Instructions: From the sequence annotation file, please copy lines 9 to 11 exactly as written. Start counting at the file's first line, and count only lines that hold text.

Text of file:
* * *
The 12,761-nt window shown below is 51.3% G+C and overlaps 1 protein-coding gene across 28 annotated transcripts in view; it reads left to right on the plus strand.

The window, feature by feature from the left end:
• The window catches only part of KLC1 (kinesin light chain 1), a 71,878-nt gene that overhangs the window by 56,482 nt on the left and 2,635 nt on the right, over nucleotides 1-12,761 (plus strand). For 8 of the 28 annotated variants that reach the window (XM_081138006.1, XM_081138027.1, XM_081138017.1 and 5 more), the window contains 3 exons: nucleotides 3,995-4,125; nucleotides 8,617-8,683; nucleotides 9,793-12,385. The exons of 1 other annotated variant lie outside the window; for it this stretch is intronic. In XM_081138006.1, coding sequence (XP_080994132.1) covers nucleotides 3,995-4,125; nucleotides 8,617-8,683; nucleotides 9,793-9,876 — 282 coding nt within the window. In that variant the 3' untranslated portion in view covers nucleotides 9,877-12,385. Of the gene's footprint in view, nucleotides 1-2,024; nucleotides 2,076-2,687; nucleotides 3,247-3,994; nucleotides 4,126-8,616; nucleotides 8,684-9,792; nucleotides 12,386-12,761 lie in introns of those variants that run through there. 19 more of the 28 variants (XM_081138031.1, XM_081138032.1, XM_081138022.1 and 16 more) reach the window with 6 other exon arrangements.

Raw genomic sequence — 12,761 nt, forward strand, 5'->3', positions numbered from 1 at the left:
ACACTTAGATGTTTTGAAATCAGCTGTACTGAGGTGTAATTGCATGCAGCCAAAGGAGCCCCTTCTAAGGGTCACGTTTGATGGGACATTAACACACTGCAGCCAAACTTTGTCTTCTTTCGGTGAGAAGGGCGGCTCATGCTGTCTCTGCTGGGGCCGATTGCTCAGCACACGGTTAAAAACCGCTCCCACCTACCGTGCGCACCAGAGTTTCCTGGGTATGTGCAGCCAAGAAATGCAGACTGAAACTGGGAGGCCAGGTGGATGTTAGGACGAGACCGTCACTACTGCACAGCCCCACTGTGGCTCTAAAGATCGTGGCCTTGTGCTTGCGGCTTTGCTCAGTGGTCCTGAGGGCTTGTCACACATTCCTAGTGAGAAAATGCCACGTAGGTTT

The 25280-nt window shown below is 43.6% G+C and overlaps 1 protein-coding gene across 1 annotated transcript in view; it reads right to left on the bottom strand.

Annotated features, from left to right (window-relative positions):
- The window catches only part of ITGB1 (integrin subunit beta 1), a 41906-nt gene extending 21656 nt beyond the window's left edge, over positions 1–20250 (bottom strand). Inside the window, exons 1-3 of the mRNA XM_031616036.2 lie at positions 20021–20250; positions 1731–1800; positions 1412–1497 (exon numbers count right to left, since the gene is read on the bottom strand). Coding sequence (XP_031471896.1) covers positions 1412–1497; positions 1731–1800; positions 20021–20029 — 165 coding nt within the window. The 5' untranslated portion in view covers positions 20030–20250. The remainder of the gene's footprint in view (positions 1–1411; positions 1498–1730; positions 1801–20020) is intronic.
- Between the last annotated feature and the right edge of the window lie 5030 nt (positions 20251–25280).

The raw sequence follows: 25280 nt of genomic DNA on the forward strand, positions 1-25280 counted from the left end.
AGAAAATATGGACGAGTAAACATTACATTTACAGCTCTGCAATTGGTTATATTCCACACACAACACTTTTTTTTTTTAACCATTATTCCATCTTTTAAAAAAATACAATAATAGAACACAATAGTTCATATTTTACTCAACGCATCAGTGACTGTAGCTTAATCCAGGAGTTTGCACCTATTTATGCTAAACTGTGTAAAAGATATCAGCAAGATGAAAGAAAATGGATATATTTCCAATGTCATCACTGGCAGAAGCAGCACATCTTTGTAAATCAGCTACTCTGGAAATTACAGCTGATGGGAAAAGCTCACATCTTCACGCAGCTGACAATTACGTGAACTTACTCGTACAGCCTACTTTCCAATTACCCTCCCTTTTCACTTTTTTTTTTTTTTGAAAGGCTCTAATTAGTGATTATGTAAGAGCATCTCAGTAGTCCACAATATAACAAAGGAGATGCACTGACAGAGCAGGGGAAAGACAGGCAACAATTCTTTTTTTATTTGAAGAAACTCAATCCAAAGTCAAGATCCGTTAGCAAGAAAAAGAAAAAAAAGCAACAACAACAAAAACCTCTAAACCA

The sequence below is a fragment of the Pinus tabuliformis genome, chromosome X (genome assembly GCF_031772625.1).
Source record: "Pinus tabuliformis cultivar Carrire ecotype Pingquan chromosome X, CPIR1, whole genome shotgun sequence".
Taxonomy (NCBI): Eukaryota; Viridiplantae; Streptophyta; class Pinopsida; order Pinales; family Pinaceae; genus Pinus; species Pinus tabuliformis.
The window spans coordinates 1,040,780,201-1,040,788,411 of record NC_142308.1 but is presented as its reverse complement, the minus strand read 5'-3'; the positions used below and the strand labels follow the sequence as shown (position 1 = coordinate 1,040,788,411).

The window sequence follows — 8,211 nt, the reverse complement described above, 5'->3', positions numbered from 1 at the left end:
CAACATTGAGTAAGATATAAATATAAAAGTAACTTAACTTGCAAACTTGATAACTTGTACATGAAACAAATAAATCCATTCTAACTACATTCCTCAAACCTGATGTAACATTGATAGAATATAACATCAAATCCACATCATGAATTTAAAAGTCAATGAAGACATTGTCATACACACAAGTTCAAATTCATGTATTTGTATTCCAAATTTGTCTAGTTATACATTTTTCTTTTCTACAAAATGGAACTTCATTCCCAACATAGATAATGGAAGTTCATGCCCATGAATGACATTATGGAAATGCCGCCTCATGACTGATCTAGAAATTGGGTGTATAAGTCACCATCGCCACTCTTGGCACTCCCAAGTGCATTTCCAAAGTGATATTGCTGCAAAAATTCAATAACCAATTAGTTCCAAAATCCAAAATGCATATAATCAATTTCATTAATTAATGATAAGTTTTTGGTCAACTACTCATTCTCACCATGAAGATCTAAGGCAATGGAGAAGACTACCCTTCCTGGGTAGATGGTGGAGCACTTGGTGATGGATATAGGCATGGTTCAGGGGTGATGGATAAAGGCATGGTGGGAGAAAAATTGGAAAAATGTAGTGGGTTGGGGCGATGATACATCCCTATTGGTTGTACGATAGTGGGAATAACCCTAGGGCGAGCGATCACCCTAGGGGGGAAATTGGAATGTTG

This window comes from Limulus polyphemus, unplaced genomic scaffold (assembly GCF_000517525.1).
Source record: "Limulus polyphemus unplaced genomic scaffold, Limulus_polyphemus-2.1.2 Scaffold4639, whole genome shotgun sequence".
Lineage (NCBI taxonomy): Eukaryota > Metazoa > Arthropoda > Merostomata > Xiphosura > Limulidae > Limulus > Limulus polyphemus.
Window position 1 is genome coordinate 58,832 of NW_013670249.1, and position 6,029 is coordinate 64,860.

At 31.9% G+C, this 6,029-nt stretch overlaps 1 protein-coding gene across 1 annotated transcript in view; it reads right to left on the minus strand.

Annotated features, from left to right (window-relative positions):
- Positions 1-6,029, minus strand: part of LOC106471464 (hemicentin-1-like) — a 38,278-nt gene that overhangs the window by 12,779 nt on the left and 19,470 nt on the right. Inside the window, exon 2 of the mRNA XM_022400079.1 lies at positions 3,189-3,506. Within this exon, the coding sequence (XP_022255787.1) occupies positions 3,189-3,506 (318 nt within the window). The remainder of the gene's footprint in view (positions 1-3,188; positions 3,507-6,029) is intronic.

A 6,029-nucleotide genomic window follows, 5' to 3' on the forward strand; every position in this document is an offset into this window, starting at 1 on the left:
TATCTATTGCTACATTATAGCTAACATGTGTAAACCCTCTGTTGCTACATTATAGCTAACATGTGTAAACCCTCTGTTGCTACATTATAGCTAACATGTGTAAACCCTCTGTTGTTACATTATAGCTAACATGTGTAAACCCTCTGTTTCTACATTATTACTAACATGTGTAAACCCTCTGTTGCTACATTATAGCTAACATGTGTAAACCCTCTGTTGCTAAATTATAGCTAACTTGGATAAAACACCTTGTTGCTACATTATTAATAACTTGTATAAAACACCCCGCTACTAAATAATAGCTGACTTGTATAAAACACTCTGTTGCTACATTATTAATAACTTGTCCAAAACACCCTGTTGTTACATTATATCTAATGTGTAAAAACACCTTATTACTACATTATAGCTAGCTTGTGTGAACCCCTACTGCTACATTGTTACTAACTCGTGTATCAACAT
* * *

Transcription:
- Between the last annotated feature and the right edge of the window lie 5030 nt (positions 20251–25280).

The raw sequence follows: 25280 nt of genomic DNA on the forward strand, positions 1-25280 counted from the left end.
AGAAAATATGGACGAGTAAACATTACATTTACAGCTCTGCAATTGGTTATATTCCACACACAACACTTTTTTTTTTTAACCATTATTCCATCTTTTAAAAAAATACAATAATAGAACACAATAGTTCATATTTTACTCAACGCATCAGTGACTGTAGCTTAATCCAGGAGTTTGCACCTATTTATGCTAAACTGTGTAAAAGATATCAGCAAGATGAAAGAAAATGGATATATTTCCAATGTCATCACTGGCAGAAGCAGCACATCTTTGTAAATCAGCTACTCTGGAAATTACAGCTGATGGGAAAAGCTCACATCTTCACGCAGCTGACAATTACGTGAACTTACTCGTACAGCCTACTTTCCAATTACCCTCCCTTTTCACTTTTTTTTTTTTTTGAAAGGCTCTAATTAGTGATTATGTAAGAGCATCTCAGTAGTCCACAATATAACAAAGGAGATGCACTGACAGAGCAGGGGAAAGACAGGCAACAATTCTTTTTTTATTTGAAGAAACTCAATCCAAAGTCAAGATCCGTTAGCAAGAAAAAGAAAAAAAAGCAACAACAACAAAAACCTCTAAACCA